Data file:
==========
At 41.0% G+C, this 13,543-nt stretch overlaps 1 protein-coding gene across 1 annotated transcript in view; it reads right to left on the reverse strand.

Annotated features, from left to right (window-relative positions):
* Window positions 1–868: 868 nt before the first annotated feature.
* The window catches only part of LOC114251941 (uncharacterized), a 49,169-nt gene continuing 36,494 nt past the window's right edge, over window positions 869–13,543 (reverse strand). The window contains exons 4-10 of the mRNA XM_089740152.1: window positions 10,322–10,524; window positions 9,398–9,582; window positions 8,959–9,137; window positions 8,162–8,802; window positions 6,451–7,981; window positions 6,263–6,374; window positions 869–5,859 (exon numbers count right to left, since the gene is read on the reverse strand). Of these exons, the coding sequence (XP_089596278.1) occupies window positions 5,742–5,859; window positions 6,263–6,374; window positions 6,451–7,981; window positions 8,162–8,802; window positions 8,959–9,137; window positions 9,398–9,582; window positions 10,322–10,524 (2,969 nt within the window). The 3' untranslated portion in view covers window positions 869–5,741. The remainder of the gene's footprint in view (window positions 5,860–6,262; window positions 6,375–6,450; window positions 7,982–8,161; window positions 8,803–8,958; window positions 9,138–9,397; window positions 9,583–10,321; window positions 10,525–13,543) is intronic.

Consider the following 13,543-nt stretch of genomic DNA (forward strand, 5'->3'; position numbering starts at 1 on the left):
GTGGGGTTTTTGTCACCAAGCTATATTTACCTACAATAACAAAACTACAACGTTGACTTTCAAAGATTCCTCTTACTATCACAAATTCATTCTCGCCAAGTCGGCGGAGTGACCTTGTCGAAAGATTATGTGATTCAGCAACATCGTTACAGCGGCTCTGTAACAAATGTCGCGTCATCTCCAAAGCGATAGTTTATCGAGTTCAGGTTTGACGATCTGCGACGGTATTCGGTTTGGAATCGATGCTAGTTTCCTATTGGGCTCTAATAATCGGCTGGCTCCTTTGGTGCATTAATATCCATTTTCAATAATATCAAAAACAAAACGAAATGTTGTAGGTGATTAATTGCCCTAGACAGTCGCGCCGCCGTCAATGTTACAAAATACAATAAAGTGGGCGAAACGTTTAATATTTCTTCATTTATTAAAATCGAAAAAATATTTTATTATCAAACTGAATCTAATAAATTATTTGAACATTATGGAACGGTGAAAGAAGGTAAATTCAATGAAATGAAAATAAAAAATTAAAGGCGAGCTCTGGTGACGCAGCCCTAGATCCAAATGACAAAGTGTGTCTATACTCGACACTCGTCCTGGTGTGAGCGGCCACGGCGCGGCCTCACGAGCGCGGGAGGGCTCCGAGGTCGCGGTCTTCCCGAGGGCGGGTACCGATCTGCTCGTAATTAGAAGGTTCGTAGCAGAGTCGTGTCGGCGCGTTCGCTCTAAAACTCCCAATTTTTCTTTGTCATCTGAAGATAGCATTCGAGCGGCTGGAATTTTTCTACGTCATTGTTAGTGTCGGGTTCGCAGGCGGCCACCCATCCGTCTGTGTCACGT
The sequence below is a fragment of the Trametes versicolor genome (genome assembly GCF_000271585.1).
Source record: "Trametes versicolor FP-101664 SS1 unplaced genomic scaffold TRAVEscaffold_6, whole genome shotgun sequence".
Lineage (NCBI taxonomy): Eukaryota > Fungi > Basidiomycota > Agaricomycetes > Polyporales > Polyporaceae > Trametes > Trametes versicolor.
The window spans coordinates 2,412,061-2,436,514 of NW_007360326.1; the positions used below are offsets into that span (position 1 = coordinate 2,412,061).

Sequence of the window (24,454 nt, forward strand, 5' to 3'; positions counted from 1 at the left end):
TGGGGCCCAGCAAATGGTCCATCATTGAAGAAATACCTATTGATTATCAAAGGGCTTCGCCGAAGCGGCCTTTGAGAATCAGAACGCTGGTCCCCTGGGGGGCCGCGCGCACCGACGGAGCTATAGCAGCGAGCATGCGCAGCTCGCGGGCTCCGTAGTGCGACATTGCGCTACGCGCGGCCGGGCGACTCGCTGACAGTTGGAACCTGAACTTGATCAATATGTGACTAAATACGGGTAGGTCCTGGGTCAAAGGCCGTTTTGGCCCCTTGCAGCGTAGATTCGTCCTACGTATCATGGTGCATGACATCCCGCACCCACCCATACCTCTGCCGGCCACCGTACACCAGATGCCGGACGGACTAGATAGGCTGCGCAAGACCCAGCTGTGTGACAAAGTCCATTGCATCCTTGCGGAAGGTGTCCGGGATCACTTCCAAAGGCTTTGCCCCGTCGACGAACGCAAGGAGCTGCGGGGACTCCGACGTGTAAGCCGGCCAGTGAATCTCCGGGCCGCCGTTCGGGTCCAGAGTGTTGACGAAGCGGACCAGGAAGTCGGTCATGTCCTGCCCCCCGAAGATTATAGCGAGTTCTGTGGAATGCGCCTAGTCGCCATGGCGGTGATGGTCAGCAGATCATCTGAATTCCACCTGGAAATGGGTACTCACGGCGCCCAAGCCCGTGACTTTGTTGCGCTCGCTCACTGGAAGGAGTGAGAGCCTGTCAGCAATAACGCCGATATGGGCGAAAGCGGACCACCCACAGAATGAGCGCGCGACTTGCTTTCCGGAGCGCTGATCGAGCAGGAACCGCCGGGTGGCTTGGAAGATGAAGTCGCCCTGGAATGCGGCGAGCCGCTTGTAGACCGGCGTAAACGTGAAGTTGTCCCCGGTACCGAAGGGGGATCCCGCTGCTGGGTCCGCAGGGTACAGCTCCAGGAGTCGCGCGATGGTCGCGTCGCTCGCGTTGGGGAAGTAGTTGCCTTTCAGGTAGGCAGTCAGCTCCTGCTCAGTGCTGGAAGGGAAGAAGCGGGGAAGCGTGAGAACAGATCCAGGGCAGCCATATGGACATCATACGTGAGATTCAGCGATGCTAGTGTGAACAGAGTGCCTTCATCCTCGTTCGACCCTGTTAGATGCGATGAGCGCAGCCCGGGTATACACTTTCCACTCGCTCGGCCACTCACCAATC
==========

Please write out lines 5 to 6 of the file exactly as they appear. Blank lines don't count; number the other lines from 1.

Consider the following 13,543-nt stretch of genomic DNA (forward strand, 5'->3'; position numbering starts at 1 on the left):
GTGGGGTTTTTGTCACCAAGCTATATTTACCTACAATAACAAAACTACAACGTTGACTTTCAAAGATTCCTCTTACTATCACAAATTCATTCTCGCCAAGTCGGCGGAGTGACCTTGTCGAAAGATTATGTGATTCAGCAACATCGTTACAGCGGCTCTGTAACAAATGTCGCGTCATCTCCAAAGCGATAGTTTATCGAGTTCAGGTTTGACGATCTGCGACGGTATTCGGTTTGGAATCGATGCTAGTTTCCTATTGGGCTCTAATAATCGGCTGGCTCCTTTGGTGCATTAATATCCATTTTCAATAATATCAAAAACAAAACGAAATGTTGTAGGTGATTAATTGCCCTAGACAGTCGCGCCGCCGTCAATGTTACAAAATACAATAAAGTGGGCGAAACGTTTAATATTTCTTCATTTATTAAAATCGAAAAAATATTTTATTATCAAACTGAATCTAATAAATTATTTGAACATTATGGAACGGTGAAAGAAGGTAAATTCAATGAAATGAAAATAAAAAATTAAAGGCGAGCTCTGGTGACGCAGCCCTAGATCCAAATGACAAAGTGTGTCTATACTCGACACTCGTCCTGGTGTGAGCGGCCACGGCGCGGCCTCACGAGCGCGGGAGGGCTCCGAGGTCGCGGTCTTCCCGAGGGCGGGTACCGATCTGCTCGTAATTAGAAGGTTCGTAGCAGAGTCGTGTCGGCGCGTTCGCTCTAAAACTCCCAATTTTTCTTTGTCATCTGAAGATAGCATTCGAGCGGCTGGAATTTTTCTACGTCATTGTTAGTGTCGGGTTCGCAGGCGGCCACCCATCCGTCTGTGTCACGT